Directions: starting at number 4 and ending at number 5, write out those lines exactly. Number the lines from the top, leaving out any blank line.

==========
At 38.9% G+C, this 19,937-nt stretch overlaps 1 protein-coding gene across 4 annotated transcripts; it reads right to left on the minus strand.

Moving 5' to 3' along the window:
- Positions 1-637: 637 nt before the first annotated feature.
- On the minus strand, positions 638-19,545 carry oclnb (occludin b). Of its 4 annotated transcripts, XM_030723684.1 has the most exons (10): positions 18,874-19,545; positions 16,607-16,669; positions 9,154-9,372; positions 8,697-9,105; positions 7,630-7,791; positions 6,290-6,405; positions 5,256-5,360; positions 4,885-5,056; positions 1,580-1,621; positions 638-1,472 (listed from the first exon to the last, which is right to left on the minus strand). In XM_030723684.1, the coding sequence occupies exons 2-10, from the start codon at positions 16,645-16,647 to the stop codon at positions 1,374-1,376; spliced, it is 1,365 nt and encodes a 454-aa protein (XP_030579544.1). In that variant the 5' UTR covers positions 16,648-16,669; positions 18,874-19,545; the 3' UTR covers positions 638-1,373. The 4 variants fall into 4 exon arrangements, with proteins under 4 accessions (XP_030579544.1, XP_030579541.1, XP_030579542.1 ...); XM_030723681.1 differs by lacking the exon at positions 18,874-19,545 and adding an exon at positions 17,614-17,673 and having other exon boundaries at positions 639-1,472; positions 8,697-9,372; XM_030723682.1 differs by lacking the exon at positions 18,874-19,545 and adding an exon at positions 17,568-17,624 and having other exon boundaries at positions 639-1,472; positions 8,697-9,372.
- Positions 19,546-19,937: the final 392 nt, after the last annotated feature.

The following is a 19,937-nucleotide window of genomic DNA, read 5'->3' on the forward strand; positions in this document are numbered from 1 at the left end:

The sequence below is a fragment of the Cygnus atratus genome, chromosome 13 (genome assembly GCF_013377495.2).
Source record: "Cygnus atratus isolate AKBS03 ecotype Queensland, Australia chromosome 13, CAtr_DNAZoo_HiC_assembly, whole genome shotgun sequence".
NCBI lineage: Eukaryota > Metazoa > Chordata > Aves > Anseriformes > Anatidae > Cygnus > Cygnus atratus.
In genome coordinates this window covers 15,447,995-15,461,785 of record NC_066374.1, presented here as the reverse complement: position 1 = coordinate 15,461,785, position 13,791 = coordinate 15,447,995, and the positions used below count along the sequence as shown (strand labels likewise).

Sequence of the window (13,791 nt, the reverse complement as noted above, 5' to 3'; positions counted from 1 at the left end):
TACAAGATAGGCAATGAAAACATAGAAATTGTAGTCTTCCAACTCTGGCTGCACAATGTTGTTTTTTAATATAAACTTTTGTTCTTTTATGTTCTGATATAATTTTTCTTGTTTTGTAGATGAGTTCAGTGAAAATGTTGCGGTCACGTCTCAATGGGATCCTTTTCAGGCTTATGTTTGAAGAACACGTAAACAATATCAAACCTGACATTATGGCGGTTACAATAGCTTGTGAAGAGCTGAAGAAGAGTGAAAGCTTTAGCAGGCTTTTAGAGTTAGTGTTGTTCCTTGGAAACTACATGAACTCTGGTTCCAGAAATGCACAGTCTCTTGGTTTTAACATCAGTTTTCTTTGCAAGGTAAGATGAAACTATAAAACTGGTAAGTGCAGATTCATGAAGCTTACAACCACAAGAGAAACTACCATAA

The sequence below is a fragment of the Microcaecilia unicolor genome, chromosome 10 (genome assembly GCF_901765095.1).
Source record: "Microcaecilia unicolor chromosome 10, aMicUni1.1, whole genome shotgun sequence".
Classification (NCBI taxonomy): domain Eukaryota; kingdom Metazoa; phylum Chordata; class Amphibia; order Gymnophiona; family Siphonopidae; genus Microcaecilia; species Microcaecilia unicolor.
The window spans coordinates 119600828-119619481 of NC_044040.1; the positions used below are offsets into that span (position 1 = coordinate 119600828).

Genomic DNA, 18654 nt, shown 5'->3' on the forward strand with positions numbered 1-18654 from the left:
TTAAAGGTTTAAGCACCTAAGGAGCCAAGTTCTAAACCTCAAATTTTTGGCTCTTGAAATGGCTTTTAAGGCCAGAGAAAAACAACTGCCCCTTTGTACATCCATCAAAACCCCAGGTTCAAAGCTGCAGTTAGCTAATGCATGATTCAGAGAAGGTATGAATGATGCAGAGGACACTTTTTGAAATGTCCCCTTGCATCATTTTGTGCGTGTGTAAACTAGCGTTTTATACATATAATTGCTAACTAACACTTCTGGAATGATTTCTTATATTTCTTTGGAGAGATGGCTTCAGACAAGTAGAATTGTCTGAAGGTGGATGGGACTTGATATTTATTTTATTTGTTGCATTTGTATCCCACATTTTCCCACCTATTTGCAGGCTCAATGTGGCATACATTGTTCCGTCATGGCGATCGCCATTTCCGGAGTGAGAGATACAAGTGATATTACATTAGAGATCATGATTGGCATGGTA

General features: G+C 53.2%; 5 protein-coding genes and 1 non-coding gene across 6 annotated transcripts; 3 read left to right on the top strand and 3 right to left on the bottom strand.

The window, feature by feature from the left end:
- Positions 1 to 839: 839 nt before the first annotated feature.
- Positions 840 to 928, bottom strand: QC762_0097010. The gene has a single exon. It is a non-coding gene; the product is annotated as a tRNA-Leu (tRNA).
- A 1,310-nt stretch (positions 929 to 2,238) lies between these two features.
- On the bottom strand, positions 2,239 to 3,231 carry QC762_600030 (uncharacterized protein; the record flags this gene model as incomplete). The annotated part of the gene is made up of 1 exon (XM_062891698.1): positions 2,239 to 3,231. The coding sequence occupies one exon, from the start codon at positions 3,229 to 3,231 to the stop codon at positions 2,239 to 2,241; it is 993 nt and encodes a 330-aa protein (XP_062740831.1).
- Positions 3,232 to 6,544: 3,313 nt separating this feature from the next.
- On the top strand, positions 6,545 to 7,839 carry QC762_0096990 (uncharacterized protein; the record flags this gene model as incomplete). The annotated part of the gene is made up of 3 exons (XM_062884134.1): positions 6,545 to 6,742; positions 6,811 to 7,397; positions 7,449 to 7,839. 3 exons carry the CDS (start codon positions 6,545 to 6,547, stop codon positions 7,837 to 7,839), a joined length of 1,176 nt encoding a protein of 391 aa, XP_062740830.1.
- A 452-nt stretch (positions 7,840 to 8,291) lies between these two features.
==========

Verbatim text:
- On the minus strand, positions 638-19,545 carry oclnb (occludin b). Of its 4 annotated transcripts, XM_030723684.1 has the most exons (10): positions 18,874-19,545; positions 16,607-16,669; positions 9,154-9,372; positions 8,697-9,105; positions 7,630-7,791; positions 6,290-6,405; positions 5,256-5,360; positions 4,885-5,056; positions 1,580-1,621; positions 638-1,472 (listed from the first exon to the last, which is right to left on the minus strand). In XM_030723684.1, the coding sequence occupies exons 2-10, from the start codon at positions 16,645-16,647 to the stop codon at positions 1,374-1,376; spliced, it is 1,365 nt and encodes a 454-aa protein (XP_030579544.1). In that variant the 5' UTR covers positions 16,648-16,669; positions 18,874-19,545; the 3' UTR covers positions 638-1,373. The 4 variants fall into 4 exon arrangements, with proteins under 4 accessions (XP_030579544.1, XP_030579541.1, XP_030579542.1 ...); XM_030723681.1 differs by lacking the exon at positions 18,874-19,545 and adding an exon at positions 17,614-17,673 and having other exon boundaries at positions 639-1,472; positions 8,697-9,372; XM_030723682.1 differs by lacking the exon at positions 18,874-19,545 and adding an exon at positions 17,568-17,624 and having other exon boundaries at positions 639-1,472; positions 8,697-9,372.
- Positions 19,546-19,937: the final 392 nt, after the last annotated feature.